‘Godfather of pot science’ keeps Israel at the forefront of marijuana research

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Today, despite nation-wide legalization in Uruguay and Canada, Israel is the world leader in marijuana research. 

Here’s why: 

Israel has a cannabis research industry that’s been decades in the making, starting in the early 1960s when Bulgarian-born Holocaust survivor and chemist Raphael Mechoulam led a team of researchers at Herbrew University of Jerusalem to discover the existence of CBD, THC and other major cannabinoids. It was Mechoulam who first concluded that CBD could effectively treat epilepsy back in 1980 (right at the onset of the war on drugs, so it would be nearly 40 years before the rest of the world took notice of Mechoulam’s research… but I digress).  

Mechoulam codiscovered the human endocannabinoid system, the receptors that interact with cannabinoids like THC and CBD to produce medicinal or recreational effects (anxiety relief or a case of the giggles, for instance). On top of that, Mechoulam found that the human brain actually produces its own cannabinoids. 

“Scientists at the [National Institutes of Health] believe [cannabinoids] could alleviate dozens of illnesses, including schizophrenia, diabetes, cancer and multiple sclerosis, to name a few,” writes Chris Moore for a Sept. 27 feature in Merry Jane. “The revelation of this endogenous cannabinoid system essentially legitimized the study of a substance previously on the margins of scientific research.”

Moore was writing about Mechoulam because the 88-year-old scientist recently discovered a way to create stable, safe, synthetic acid forms of THC and CBD (not to be confused with K2 or Spice, the synthetic cannabis street drugs that have reportedly sent users — even famous people like Demi Moore — into fevered, semi-conscious convulsions… not that). 

Through his startup company EPM, Mechoulam and his team (comprised of university researchers from Israel, the U.K. and Canada, as well as scientists from two medical corporations) isolated potent, useful cannabis acids that are so unstable outside of the plant that they have proven elusive to replicate in a lab. The team was able to isolate CBD acid (CBD-A), which is a thousand times more potent than CBD at alleviating nausea and anxiety. It doesn’t take a genius to see the medical possibilities in that.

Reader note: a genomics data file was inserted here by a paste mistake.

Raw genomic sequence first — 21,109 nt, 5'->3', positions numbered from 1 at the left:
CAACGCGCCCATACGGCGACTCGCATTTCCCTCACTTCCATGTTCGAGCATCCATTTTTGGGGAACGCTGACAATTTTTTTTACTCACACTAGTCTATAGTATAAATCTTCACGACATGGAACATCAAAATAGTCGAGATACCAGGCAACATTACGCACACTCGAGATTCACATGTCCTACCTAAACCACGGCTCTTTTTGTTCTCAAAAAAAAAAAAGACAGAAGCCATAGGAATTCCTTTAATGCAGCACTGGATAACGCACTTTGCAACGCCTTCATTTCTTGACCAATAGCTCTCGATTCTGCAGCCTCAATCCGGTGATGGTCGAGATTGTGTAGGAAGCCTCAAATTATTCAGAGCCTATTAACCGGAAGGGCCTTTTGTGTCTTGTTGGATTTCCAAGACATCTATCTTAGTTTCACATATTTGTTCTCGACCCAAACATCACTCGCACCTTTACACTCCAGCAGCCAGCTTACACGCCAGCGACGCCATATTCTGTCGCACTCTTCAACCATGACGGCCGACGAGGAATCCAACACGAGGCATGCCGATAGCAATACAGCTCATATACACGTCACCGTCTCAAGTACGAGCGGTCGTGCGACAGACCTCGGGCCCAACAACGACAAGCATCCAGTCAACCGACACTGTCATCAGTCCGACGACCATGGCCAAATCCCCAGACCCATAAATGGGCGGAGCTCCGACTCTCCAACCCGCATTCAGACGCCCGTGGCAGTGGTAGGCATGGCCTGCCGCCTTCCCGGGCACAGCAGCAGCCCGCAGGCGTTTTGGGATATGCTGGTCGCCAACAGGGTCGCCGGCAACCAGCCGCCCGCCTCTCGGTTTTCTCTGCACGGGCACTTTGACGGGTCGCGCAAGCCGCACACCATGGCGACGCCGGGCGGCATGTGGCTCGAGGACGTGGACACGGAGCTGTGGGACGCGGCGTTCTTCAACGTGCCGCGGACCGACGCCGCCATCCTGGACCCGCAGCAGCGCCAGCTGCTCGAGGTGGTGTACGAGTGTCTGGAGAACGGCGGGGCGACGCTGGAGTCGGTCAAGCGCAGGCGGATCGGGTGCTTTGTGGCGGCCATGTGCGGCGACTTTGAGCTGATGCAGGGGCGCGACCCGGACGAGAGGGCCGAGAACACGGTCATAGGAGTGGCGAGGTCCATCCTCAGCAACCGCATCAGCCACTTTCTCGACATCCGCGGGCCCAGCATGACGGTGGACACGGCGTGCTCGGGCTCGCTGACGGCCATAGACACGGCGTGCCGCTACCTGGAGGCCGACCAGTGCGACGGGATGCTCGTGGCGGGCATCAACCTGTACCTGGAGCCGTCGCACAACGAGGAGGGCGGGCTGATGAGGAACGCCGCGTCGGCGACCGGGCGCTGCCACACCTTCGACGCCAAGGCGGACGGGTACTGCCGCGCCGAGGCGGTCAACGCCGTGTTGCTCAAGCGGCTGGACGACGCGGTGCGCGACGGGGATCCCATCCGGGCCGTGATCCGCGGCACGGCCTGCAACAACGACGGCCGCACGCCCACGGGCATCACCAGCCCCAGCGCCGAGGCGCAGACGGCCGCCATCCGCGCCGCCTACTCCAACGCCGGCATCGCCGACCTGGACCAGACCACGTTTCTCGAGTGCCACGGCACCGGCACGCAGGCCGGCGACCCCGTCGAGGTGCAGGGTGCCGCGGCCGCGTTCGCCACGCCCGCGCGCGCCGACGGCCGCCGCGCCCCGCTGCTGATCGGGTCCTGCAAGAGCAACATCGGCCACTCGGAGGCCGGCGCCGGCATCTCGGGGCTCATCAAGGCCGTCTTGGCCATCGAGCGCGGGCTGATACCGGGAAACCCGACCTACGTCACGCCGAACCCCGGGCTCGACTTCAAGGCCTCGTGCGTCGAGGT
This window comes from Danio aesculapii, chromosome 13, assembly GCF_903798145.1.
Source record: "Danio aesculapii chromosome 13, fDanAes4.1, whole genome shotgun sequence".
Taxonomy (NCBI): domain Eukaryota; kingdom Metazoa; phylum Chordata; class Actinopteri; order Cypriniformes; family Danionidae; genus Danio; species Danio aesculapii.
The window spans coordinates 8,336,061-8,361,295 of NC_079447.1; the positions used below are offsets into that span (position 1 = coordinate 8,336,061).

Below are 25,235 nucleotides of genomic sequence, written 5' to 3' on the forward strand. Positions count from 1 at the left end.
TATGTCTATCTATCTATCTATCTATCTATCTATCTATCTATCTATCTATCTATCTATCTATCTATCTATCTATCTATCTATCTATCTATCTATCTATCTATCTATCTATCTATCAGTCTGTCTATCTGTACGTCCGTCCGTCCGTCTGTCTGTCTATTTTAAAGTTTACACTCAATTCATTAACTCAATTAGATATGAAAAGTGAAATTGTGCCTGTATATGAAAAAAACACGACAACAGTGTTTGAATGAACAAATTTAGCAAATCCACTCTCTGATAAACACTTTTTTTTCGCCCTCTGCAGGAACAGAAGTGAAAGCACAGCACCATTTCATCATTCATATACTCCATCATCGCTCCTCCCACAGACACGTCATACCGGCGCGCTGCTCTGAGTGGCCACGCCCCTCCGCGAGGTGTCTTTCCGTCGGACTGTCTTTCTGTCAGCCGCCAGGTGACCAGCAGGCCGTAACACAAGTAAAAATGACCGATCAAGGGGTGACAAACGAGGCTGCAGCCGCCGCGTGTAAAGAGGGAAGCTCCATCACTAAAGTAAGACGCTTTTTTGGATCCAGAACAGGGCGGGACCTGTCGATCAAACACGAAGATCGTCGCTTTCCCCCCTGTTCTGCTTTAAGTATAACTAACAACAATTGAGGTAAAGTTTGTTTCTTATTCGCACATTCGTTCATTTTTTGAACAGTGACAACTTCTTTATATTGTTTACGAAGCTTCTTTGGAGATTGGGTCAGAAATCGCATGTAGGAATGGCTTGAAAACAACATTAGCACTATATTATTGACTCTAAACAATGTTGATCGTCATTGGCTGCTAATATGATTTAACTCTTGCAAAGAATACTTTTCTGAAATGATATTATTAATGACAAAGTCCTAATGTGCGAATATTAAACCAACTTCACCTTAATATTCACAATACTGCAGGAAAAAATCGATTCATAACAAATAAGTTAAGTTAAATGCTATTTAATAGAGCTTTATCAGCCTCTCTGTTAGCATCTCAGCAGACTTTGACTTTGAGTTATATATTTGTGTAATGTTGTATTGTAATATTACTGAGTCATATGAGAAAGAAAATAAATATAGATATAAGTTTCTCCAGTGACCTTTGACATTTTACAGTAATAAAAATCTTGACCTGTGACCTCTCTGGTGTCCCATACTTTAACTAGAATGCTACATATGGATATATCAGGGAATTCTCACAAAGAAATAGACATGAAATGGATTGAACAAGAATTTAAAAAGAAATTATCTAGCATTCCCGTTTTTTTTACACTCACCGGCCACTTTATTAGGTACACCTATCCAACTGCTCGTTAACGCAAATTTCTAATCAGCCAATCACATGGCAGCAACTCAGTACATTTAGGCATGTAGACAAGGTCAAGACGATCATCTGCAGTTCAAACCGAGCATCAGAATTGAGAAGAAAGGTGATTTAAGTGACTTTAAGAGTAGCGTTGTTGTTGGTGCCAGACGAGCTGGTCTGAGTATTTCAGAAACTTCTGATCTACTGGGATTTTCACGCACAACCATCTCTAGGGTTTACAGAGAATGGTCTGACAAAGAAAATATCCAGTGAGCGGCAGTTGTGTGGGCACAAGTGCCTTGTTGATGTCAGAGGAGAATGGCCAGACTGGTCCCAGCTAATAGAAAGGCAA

Which brings us back to Israel, which provided the support Mechoulam needed to conduct his research. The Mediterranean nation’s government is very involved in medical marijuana research and development, with the world’s highest percentage of financial resources devoted to marijuana research, according to the Martin Prosperity Institute.

As one of the first countries to legalize medical marijuana, Israel has been preparing, in a way, for the medical marijuana boom since the ’90s, with large, state-funded medical research facilities that have beckoned top pot researchers from around the world. Israel is only one of three nations (Canada and the Netherlands) that has a state-sponsored cannabis program for research. 

As such, Israel is growing a ton of weed.

“Blessed with mild weather, lots of sunshine and sophisticated research-and-development sectors, Israel also has a tradition of educated farmers through the kibbutz system who can easily implement the ‘precision agriculture’ necessary for high production standards,” the LA Times wrote in May of this year. “Israelis have dedicated thousands of acres and millions of dollars to cultivating the plant under controlled conditions. Potential investors from as far away as China are visiting Israel to explore opportunities, which so far include nearly 100 start-ups producing cannabis-based medicines and other products.”

While Canada is also making waves in marijuana research, numerous news reports make it clear the country is having a hard time keeping up with license applications to study the plant since legalization took effect in October 2018. 

The U.S., still mired in federal marijuana prohibition, has a long way to go to catch up.